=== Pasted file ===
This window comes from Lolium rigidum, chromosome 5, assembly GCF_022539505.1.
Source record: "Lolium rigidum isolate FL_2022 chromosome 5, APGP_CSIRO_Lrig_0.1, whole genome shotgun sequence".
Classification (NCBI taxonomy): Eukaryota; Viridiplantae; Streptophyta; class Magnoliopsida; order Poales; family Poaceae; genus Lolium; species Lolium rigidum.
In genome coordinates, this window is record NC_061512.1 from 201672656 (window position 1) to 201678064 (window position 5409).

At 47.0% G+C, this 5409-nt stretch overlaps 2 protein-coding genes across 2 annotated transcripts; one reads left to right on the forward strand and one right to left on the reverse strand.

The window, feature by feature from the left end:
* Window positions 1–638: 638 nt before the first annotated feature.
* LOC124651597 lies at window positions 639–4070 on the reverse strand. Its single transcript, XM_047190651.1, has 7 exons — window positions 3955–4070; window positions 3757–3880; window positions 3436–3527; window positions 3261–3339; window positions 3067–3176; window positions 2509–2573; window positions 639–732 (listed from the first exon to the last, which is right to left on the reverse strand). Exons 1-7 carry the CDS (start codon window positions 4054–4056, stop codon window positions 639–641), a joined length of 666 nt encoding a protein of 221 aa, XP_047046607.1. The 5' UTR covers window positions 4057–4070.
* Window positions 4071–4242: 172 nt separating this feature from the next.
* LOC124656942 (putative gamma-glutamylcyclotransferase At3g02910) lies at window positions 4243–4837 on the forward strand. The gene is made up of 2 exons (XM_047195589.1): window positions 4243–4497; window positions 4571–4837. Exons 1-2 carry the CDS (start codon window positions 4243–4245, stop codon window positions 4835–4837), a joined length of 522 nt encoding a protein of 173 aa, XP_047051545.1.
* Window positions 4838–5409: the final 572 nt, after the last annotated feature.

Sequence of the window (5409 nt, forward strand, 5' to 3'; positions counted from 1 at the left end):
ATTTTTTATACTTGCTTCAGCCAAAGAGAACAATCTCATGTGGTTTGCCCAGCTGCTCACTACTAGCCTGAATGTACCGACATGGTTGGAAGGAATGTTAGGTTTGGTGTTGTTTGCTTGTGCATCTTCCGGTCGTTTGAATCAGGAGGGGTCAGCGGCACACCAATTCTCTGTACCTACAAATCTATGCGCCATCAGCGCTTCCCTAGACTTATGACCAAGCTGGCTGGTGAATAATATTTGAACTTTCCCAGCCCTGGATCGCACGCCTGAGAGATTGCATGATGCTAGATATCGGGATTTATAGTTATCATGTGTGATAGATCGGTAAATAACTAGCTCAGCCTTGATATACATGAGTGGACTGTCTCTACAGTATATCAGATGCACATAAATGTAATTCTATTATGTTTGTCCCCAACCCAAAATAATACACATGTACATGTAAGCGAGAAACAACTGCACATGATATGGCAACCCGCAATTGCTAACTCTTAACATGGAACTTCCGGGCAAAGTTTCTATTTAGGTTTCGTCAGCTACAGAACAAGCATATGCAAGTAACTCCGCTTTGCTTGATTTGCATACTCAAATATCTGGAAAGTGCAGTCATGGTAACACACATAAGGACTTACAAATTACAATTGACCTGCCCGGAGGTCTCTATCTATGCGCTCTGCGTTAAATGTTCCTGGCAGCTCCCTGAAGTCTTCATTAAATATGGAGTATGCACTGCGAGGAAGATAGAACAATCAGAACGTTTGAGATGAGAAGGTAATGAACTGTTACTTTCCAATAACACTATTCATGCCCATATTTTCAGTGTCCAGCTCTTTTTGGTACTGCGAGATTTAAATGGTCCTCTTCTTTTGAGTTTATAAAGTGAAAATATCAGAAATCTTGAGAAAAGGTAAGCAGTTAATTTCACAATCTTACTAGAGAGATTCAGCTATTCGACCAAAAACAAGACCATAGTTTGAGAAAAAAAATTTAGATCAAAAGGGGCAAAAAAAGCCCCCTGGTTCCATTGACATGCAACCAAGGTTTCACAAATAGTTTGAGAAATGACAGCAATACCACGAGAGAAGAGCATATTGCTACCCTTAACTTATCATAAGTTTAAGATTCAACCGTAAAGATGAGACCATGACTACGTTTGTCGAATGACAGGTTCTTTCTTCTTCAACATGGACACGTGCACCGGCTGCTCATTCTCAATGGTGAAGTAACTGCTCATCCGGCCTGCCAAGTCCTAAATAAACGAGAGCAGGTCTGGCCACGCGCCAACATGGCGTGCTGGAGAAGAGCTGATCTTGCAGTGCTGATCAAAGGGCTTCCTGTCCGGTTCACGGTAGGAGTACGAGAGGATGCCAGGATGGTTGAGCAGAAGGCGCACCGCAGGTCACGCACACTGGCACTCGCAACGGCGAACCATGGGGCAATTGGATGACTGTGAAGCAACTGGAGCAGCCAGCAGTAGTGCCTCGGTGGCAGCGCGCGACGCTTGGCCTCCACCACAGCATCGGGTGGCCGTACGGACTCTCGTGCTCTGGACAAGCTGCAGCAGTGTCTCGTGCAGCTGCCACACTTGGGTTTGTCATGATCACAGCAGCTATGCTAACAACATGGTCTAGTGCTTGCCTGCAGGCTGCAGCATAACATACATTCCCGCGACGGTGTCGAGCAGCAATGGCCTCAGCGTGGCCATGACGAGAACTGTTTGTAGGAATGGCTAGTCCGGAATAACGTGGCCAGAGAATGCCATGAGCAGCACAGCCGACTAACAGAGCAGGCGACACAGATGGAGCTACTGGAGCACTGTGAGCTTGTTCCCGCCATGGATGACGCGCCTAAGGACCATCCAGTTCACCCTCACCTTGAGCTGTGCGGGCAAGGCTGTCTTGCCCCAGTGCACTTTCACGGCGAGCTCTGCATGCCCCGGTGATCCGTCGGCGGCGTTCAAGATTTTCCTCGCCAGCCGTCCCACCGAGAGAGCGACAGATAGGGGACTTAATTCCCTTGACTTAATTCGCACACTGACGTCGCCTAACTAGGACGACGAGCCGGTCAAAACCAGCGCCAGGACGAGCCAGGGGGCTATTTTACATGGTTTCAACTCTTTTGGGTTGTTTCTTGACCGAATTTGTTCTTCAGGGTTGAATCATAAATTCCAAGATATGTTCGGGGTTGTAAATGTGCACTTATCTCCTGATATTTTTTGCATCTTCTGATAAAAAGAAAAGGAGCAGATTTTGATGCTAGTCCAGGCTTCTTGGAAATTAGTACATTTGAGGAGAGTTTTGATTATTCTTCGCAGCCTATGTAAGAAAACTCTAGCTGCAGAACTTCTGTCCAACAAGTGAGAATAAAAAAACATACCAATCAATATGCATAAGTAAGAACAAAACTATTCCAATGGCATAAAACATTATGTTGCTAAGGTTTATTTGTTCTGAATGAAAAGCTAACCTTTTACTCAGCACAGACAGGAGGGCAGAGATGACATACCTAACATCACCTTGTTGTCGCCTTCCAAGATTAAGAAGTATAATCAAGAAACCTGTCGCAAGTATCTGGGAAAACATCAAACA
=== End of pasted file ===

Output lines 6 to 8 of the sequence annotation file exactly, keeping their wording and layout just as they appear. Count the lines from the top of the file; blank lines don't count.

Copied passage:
The window, feature by feature from the left end:
* Window positions 1–638: 638 nt before the first annotated feature.
* LOC124651597 lies at window positions 639–4070 on the reverse strand. Its single transcript, XM_047190651.1, has 7 exons — window positions 3955–4070; window positions 3757–3880; window positions 3436–3527; window positions 3261–3339; window positions 3067–3176; window positions 2509–2573; window positions 639–732 (listed from the first exon to the last, which is right to left on the reverse strand). Exons 1-7 carry the CDS (start codon window positions 4054–4056, stop codon window positions 639–641), a joined length of 666 nt encoding a protein of 221 aa, XP_047046607.1. The 5' UTR covers window positions 4057–4070.